“A university endowment of $1 billion—less than that of Georgetown, but relatively similar in scope—without fossil fuel investments would have performed better than one with fossil fuel investments over a 10-year period by $119 million,” the proposal read.
If Georgetown were to fully divest from fossil fuel companies, it would not be the first university to do so, and GUFF’s proposal includes the financial histories of other universities that have already divested. The proposal shows that in 2015 Syracuse University stopped investing in fossil fuel companies and saw a 12 percent return on investments by 2017. Oregon State University’s endowment has grown by 8 percent since divesting in 2017.
The proposal also lists universities that have taken “positive actions” toward full divestment from fossil fuel companies as well as those who have already committed to full divestment. Notable examples include Stanford University, which divested from coal in 2014; Harvard, which paused investments in minerals, oil, and gas in 2017; and Johns Hopkins, which divested from coal in 2017. Yale divested $10 million from coal and oil in 2016 while revealing to their student body that the endowment now has only “minor exposure” to coal and oil, according to the Yale Daily News.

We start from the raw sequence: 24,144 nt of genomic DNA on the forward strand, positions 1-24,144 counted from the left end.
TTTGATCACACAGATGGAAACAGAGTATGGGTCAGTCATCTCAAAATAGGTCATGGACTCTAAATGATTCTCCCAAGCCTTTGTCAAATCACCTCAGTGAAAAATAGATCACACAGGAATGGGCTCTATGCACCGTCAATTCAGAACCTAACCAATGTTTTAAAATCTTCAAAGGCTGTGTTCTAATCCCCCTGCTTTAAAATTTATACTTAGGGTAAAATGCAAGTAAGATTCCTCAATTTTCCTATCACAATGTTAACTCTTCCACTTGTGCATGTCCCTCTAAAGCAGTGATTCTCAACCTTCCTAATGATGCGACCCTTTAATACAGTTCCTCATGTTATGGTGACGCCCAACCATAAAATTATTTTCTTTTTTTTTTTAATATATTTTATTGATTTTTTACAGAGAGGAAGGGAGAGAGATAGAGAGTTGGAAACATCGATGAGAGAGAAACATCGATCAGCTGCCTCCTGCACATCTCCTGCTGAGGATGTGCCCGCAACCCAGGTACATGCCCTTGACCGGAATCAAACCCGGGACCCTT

Over 1,000 institutions—including universities, governments, investment funds, and media groups—have divested from fossil fuel companies, accounting for $7.63 trillion in assets, according to GUFF. Twenty-eight percent of these institutions were classified as “faith-based,” and 122 Catholic institutions had divested from fossil fuels as of January 2019.
Regarding GUFF’s proposal, Hill wrote that the CISR would be inviting the organization, among others, to its next meeting. GUFF has not heard specific feedback from the university and CISR about the proposal yet, according Buckman. However, she wrote that GUFF always welcomes a response and an extended dialogue on the topic of divesting from fossil fuels.
“GUFF also believes in promoting education and transparency around the endowment, as it is ultimately student’s tuition dollars, and the financial foundation of their higher education,” Buckman wrote.
In the past few weeks, GUFF flyers have appeared around different parts of campus, promoting the goals of their proposal. “Our primary objective from flyering is gaining support for our proposal,” Buckman wrote. “That support can come in the form of petition signatures, supporting our proposal as a student group, sharing our content on social media, or a myriad of other ways Georgetown students can make their opinions on the endowment heard.”
The proposal reflects an optimism that the university may have become more receptive to full divestment from fossil fuels since it voted down a complete divestment in 2015. GUFF has gathered over 3,000 signatures since 2012 in favor of divestment, including 176 from faculty members. Since their delivery of the newest proposal in January, more than 400 people have added their names to the divestment petition, including undergraduates, graduate students, faculty, staff, and alumni, according to Buckman. GUFF hopes that this mounting support from the Georgetown community will push the university to accede to their demands.